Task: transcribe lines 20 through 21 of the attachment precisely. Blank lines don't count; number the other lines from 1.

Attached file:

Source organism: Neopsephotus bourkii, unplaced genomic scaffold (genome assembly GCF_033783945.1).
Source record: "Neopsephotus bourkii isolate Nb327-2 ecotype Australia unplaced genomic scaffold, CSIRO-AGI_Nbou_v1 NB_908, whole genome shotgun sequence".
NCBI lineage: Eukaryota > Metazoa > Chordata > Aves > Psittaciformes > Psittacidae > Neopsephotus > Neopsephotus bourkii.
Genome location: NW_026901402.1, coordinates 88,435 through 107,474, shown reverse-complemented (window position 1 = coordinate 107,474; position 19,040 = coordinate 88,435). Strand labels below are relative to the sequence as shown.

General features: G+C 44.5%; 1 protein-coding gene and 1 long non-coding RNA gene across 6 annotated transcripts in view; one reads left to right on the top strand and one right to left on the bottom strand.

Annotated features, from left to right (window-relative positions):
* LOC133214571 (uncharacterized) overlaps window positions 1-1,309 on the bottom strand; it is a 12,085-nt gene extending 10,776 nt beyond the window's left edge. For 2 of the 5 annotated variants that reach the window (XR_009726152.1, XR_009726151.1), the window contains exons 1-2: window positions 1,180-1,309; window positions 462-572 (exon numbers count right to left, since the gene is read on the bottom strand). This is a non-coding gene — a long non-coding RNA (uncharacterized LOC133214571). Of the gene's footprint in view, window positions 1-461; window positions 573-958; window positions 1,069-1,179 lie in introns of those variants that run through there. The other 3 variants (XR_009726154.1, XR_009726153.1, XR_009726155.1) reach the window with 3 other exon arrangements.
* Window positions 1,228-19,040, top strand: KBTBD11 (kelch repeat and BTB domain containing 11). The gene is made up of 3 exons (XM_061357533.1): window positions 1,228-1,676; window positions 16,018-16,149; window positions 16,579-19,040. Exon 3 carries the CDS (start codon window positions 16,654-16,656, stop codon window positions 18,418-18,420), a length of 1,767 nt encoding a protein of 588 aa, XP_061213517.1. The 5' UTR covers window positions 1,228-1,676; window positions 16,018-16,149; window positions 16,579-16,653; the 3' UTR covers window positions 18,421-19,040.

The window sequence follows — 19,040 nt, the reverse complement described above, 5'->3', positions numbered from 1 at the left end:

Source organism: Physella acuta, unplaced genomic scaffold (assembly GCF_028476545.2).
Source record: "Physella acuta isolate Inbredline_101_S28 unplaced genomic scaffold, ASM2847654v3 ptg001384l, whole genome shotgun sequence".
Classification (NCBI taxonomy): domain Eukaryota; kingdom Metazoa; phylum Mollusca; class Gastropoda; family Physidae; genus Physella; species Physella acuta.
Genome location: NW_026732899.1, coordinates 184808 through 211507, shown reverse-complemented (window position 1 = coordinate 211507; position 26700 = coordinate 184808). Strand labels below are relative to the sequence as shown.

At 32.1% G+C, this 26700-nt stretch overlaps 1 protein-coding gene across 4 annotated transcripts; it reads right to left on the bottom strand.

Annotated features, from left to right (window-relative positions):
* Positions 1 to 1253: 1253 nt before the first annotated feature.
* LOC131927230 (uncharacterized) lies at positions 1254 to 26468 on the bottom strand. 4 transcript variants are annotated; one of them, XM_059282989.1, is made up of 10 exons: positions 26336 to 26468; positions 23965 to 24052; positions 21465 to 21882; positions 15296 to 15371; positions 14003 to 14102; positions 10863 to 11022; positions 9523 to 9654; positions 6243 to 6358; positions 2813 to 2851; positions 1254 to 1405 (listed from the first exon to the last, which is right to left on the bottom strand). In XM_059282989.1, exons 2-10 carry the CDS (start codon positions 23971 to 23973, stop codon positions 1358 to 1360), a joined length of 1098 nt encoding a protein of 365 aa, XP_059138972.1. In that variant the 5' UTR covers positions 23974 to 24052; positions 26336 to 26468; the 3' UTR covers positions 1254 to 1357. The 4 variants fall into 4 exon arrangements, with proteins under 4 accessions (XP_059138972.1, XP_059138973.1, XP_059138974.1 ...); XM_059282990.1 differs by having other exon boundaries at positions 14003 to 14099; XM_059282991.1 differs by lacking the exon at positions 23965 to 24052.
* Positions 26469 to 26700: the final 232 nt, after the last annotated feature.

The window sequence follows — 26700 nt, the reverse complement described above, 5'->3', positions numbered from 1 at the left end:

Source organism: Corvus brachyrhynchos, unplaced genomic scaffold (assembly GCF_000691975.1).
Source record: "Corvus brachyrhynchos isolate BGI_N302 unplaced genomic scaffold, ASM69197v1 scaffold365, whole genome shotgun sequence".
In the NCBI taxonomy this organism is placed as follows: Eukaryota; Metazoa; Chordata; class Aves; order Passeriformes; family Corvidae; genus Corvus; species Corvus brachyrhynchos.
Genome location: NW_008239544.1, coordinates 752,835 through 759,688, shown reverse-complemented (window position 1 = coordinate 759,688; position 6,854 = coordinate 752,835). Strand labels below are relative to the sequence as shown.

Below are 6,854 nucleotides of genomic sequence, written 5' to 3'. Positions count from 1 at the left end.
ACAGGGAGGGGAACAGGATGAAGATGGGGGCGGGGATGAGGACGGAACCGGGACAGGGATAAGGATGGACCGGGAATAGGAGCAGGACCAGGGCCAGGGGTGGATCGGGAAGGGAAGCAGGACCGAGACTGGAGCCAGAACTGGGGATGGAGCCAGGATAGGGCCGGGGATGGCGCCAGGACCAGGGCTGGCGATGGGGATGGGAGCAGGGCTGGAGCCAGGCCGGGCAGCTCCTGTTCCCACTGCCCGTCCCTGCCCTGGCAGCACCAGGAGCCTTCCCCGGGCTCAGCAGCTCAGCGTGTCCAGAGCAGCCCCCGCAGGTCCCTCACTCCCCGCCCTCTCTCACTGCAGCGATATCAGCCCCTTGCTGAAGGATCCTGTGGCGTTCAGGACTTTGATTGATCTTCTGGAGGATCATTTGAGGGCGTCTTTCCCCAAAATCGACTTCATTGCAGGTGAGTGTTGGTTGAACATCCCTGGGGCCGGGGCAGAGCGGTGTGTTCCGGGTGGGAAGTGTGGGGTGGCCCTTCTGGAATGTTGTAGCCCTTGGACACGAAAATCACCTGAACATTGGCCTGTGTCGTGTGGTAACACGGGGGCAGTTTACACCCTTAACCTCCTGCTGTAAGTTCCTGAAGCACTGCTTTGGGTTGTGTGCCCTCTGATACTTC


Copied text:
Source organism: Corvus brachyrhynchos, unplaced genomic scaffold (assembly GCF_000691975.1).
Source record: "Corvus brachyrhynchos isolate BGI_N302 unplaced genomic scaffold, ASM69197v1 scaffold365, whole genome shotgun sequence".